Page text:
Related to that is the obnoxious “opt out” practice. Most sites that use your email are at least polite enough to inform you and give you a “please don’t spam me” checkbox (sometimes checked by default, sometimes not–another tip: Let it always be unchecked by default!). But there are clearly plenty that just grab your email address and start sending you spam, which you then have to opt out of by clicking a link to an “opt out” page. Don’t do that to your readers. And if you have an “opt out” page or pages, don’t force them to answer why they’re opting out; the answer is simple: They’re tired of spam from you! There, I’ve told you; stop asking!
In a similar, and much more obnoxious, vein is the pop-up (or whatever the hell they’re calling it now). Again, it’s an issue of revenue, I’m sure, but two things to avoid: Don’t let it cover the entire page, and have a big, clear, easy-to-find, easy-to-tap “X” in either the upper-right or upper-left corner. That’s where years of Mac or PC use have taught us to look to close stuff. Making the pop-up cover the whole page; having it stay there for a pre-allotted time before you can close it; making it a video that plays automatically; giving it an audio track that plays automatically; making it look like you can close it but really it takes you to another page; all these are douche moves. Don’t do them.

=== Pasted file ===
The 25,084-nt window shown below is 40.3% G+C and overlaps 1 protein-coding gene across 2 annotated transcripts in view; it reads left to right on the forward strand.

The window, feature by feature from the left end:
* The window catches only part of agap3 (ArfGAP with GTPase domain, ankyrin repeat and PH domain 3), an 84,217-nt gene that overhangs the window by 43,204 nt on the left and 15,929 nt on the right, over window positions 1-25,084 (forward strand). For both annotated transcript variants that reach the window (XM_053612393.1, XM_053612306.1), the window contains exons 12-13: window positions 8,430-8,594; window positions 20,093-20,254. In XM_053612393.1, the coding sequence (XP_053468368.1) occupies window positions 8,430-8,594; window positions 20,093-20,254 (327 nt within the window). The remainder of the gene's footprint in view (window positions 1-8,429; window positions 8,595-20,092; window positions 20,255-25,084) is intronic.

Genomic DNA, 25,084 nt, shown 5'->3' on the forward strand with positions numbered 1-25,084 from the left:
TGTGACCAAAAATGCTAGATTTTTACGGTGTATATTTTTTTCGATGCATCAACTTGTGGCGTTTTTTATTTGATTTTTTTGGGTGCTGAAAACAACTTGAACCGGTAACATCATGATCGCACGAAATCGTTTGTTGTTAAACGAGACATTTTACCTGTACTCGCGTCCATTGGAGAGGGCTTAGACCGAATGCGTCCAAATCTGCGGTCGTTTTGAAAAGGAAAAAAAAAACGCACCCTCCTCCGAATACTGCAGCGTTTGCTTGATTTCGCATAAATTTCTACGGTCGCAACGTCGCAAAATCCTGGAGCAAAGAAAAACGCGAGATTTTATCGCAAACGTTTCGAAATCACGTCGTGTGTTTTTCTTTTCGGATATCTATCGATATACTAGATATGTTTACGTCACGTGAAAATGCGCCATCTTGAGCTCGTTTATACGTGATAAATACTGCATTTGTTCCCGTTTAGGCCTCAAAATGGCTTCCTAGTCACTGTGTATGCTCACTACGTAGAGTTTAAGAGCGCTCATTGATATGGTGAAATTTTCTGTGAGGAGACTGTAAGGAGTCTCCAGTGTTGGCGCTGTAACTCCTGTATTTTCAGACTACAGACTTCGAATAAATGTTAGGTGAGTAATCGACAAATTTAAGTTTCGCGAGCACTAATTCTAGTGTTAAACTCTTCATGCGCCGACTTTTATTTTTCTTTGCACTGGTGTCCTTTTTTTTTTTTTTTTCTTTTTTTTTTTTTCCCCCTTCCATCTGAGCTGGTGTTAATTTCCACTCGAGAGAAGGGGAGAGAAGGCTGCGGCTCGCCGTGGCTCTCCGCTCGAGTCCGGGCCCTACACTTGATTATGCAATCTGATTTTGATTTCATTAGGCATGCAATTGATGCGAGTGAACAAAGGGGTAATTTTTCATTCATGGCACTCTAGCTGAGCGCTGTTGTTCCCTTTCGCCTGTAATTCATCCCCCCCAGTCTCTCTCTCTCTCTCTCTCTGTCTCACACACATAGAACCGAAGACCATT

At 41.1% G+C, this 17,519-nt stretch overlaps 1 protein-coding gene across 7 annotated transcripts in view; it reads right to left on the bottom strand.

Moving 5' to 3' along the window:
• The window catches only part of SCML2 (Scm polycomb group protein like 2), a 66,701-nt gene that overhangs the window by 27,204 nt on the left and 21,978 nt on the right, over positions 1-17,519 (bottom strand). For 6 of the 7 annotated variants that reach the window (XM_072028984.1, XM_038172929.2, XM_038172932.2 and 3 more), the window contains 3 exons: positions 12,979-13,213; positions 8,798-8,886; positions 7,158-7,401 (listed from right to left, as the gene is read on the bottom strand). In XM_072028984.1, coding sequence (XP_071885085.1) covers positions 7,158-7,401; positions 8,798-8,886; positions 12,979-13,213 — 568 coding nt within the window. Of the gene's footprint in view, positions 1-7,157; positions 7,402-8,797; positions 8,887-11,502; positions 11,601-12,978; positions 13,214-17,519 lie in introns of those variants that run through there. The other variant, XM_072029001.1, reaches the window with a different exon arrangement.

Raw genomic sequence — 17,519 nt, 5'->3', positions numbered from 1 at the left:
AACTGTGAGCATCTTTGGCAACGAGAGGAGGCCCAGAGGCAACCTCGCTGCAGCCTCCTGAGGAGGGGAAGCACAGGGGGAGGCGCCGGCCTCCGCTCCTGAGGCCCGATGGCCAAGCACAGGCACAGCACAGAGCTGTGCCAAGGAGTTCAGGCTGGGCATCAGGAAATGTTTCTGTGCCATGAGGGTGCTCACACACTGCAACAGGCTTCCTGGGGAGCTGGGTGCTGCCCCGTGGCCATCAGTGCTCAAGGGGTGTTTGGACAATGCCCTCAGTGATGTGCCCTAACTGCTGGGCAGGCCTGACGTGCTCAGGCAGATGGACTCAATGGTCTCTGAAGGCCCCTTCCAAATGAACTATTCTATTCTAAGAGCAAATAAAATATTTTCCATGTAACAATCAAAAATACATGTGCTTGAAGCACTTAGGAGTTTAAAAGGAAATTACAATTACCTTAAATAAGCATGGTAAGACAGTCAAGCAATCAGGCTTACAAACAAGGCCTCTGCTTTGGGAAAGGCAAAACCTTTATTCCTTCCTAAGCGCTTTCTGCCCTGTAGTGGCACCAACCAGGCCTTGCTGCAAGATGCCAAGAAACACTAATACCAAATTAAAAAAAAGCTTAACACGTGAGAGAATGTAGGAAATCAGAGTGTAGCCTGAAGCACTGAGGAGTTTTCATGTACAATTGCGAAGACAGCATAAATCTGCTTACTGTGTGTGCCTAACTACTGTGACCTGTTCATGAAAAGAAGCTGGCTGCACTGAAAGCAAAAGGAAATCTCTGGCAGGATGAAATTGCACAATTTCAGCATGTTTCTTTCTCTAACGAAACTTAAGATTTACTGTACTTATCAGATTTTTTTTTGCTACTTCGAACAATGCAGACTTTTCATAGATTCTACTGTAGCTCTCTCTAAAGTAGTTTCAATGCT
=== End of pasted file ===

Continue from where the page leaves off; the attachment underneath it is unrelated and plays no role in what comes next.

Finally–and I know this will be controversial for some–include the author on each piece. On technical documents on corporate sites this isn’t a real need; on opinion pieces, it really is. And if you don’t want to use your real name–and I know plenty who not only don’t, but legally can’t–use your nome de plume or alias or handle or whatever you write behind, and then include a link to where people can voice their opinions other than the comments page. I think a link to folks’ Twitter accounts is good, but maybe just set up an email account–I’ve got five (I think)–where people can send stuff. Will most of it be dreck? Of course. But one of the benefits of online content is that it makes people feel there are less layers between you and the writer. When I read a Matt Taibbi piece to which I take issue, I don’t comment after the post or send mail to Rolling Stone, I tell Taibbi on his Twitter feed. Maybe he doesn’t respond, but it feels as if he might. And improving people’s feelz when it comes to online content is what we’re talking about here.
Anyway, those are a few of the things I’ve noticed in my time online, and think we should strive to standardize against. What about you?